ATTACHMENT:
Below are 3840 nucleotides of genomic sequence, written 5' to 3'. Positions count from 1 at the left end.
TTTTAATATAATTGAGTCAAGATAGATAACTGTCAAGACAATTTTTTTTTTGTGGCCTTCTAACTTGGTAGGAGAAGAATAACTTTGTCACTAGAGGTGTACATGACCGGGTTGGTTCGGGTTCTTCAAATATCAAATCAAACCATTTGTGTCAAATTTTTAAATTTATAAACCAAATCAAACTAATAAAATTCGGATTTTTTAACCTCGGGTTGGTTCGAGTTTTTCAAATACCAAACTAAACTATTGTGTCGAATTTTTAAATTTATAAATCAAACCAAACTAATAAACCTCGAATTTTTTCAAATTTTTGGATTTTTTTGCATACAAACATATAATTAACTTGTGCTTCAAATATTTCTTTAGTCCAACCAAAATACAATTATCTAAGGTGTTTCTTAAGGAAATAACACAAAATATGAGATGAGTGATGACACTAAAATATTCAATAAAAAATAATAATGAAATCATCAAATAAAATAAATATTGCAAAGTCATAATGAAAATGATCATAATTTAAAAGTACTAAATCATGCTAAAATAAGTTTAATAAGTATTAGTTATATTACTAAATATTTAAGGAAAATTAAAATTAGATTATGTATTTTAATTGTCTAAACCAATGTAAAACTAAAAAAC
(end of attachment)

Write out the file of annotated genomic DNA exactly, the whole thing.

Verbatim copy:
Below are 3840 nucleotides of genomic sequence, written 5' to 3'. Positions count from 1 at the left end.
TTTTAATATAATTGAGTCAAGATAGATAACTGTCAAGACAATTTTTTTTTTGTGGCCTTCTAACTTGGTAGGAGAAGAATAACTTTGTCACTAGAGGTGTACATGACCGGGTTGGTTCGGGTTCTTCAAATATCAAATCAAACCATTTGTGTCAAATTTTTAAATTTATAAACCAAATCAAACTAATAAAATTCGGATTTTTTAACCTCGGGTTGGTTCGAGTTTTTCAAATACCAAACTAAACTATTGTGTCGAATTTTTAAATTTATAAATCAAACCAAACTAATAAACCTCGAATTTTTTCAAATTTTTGGATTTTTTTGCATACAAACATATAATTAACTTGTGCTTCAAATATTTCTTTAGTCCAACCAAAATACAATTATCTAAGGTGTTTCTTAAGGAAATAACACAAAATATGAGATGAGTGATGACACTAAAATATTCAATAAAAAATAATAATGAAATCATCAAATAAAATAAATATTGCAAAGTCATAATGAAAATGATCATAATTTAAAAGTACTAAATCATGCTAAAATAAGTTTAATAAGTATTAGTTATATTACTAAATATTTAAGGAAAATTAAAATTAGATTATGTATTTTAATTGTCTAAACCAATGTAAAACTAAAAAAC